The writer was so ignorant of the ways and customs that prevailed among the churches of forty odd years ago that he wore his best clothes to the baptizing and then was asked by his uncle, Luther, “Are you going to be baptized in the clothes you are now wearing?”  Our reply being in the negative, he then said: “You will have to go somewhere and change your clothes.”  This uncle, who, we are sure, felt sorry for his green nephew, took the lad of 18 years and carried him to a barn in a hollow about a quarter of a mile from the baptismal pool and rendered all the aid he could.  God bless the memory of our good uncle, who was one of the best men we ever knew.   So some of our earliest religious impressions occurred under the ministry of the brother above referred to.


     Our information on the Mathias family is very limited, although we are of the opinion the Matthews, Mathews, and Mathias families are one and the same.  The first of the Mathias line of whom we have any record was Henry Nathaniel Mathias, supposed to have been born in Virginia and came to Tennessee as a young man and settled on Sycamore Fork of Smith’s Fork of Caney Fork River, not far from the present Gassaway.  He is reported to have been married five times, but we do not have the names of these women.  Only two sons are on our brief records:  Bluford Mathias married first to Rachael Pistole, and later to Mary Dutton; and Dan Mathias, married Frances Pistole, a siste!!r of Rachel.  One son, name unknown, ran away from home at the age of 15 and was never heard from again.


     Bluford Mathias and his first wife were the parents of one son, J. B. Mathias, born on October 26, 1869 and still living on Dry Fork, about five miles southeast of Lafayette.  He married first to Amanda Melton, by whom he had two children, a son, Floyd Mathias, of the same community in which his father resides, and Bernice Mathias who married Gene Gregory, our present Tax Assessor, who resides on Route two, Lafayette.  J. B. Mathias’’ wife died many years ago, and later he married Fannie Gillihan.  Still later he married Mrs. Hettie Ellis Ballou with whom he is now living.


     The writer boarded with J. B. Mathias in the fall of 1911 when he taught school at Beech Bottom.  At that time, his second wife, the former Miss Fannie Gillihan, was active and one of the most industrious women we ever knew.  Floyd was a boy of perhaps 10 or 12 years.   Bernice was a little girl with long hair plaited and hanging down her back.  We still remember the whining and fretting and sometimes outright crying that she did while her hair was being fixed up for going to school.  In the same family lived Miss Rowena Gillihan, a “hunch-back” sister of Fannie.  She was also very industrious.  It was a happy family in those days of the long ago.   Now Fannie and Rowena are both dead, the son and daughter have homes of their own and Uncle Bee, as he was called 40 years ago, and is still called, is in feeble health and hardly able to leave his home.  He is now in his 84th year.  Bee Mathias is one of the finest men this writer ever knew and we grieve to think that according to nature and the present state of health that Bee Mathias will soon be numbered with those who have lived and died.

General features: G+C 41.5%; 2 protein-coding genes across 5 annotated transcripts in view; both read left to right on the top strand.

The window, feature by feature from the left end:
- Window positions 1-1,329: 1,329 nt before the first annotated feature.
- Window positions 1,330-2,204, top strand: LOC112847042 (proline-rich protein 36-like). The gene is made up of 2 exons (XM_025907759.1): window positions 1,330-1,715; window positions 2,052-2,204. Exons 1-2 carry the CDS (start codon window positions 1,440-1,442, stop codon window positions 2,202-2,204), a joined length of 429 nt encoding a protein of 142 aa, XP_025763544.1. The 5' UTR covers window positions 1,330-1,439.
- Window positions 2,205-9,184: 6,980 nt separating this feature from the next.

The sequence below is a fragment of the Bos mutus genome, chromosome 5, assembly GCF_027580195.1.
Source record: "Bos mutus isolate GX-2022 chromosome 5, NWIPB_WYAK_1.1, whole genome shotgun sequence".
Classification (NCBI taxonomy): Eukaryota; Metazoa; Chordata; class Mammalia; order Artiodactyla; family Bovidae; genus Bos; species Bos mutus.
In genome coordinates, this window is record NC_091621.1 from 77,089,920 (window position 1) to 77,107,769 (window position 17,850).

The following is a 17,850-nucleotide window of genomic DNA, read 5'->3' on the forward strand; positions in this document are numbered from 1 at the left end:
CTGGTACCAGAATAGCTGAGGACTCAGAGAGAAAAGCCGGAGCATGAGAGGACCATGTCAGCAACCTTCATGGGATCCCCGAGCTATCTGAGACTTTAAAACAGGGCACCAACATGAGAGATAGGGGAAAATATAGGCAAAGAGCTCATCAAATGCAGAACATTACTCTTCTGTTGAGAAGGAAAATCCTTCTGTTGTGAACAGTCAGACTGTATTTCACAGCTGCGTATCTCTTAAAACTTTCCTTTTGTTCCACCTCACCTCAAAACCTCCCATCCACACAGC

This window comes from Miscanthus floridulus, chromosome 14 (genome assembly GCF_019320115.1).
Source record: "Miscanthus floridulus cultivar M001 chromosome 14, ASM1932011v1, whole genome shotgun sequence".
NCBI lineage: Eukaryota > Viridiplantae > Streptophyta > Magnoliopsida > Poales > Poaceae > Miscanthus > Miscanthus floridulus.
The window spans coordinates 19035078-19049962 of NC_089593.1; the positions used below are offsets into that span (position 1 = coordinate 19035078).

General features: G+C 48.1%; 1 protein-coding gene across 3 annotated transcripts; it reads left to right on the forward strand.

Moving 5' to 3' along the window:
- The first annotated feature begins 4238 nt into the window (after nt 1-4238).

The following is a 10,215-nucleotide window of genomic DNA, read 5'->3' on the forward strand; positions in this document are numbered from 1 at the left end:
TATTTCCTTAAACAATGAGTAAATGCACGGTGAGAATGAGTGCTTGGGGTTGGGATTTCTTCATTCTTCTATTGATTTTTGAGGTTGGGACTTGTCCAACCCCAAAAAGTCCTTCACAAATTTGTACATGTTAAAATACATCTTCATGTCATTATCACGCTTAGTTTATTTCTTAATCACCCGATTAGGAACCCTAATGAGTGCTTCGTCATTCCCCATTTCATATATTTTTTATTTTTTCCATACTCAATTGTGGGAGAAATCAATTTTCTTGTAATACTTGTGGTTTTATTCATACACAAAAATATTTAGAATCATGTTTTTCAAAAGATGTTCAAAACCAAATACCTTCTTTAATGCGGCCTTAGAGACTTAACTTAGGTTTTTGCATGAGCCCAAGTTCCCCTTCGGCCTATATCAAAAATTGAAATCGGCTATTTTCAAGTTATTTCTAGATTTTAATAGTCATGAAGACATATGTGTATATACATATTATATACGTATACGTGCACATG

Bluford Mathias, by his second wife, the former Miss Mary Dutton, was the father of: Felly B. Mathias, a Baptist minister, who married Miss May Spurlock; Bob V. Mathias, former Circuit Court Cl!!erk of this county, who married Miss Willie Adamson;  Ray Mathias, who married a Wade; Lee, no additional information; Carrie Belle Mathias, married Carlie McDuffee, son of Ansil McDuffee, son of Tarpley McDuffee, son of Neal McDuffee and his wife, the former Miss Delaine Gregory, the writer’s great-great aunt; Paul and three other sons, whose names we do not recall.


     Dan Mathias and his first wife, Frances Pistole, were the parents of one daughter, Delia, who married Tom Cook, and removed to Texas.  Here our information on the Mathias family ends so far as is now available to the writer.  However, our recollection is that we have somewhere among our old records some other names of members of the same family.